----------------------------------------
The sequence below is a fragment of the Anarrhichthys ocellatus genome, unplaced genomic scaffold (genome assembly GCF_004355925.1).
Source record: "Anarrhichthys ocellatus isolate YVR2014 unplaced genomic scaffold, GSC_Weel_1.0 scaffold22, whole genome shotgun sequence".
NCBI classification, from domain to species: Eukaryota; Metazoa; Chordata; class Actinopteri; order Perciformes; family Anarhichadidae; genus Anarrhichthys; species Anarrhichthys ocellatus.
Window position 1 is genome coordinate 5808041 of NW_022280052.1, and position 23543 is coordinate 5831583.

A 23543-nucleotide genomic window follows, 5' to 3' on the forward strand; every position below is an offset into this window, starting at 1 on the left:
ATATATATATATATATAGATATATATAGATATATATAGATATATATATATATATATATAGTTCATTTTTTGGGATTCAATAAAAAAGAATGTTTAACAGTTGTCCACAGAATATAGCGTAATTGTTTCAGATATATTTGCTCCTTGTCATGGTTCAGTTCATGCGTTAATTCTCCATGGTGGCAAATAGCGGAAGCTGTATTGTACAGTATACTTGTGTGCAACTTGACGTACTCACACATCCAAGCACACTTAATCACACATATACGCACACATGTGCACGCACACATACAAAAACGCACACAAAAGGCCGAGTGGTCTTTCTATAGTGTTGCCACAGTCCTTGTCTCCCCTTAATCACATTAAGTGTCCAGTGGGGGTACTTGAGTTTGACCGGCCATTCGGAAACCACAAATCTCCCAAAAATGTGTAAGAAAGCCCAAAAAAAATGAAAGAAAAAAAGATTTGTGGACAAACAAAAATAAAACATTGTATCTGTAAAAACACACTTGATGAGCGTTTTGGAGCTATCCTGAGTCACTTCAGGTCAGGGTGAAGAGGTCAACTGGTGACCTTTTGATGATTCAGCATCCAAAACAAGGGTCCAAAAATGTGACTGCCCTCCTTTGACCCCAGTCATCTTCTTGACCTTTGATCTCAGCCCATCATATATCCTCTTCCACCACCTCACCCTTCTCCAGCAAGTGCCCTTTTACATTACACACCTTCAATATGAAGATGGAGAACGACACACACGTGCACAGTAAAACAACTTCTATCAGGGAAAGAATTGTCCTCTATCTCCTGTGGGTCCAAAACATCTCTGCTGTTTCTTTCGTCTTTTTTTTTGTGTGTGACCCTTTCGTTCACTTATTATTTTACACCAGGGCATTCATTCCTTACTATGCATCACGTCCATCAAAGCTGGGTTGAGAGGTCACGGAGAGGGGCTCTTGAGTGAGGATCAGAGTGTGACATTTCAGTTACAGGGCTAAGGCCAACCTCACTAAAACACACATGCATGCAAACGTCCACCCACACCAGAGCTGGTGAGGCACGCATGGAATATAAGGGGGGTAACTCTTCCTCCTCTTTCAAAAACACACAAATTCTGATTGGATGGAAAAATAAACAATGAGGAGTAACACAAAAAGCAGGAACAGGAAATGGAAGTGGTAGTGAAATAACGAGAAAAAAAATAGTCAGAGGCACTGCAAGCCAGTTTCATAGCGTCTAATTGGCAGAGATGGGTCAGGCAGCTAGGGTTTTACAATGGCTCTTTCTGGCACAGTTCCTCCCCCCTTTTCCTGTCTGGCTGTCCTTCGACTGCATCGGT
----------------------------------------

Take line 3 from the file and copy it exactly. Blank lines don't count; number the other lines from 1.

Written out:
NCBI classification, from domain to species: Eukaryota; Metazoa; Chordata; class Actinopteri; order Perciformes; family Anarhichadidae; genus Anarrhichthys; species Anarrhichthys ocellatus.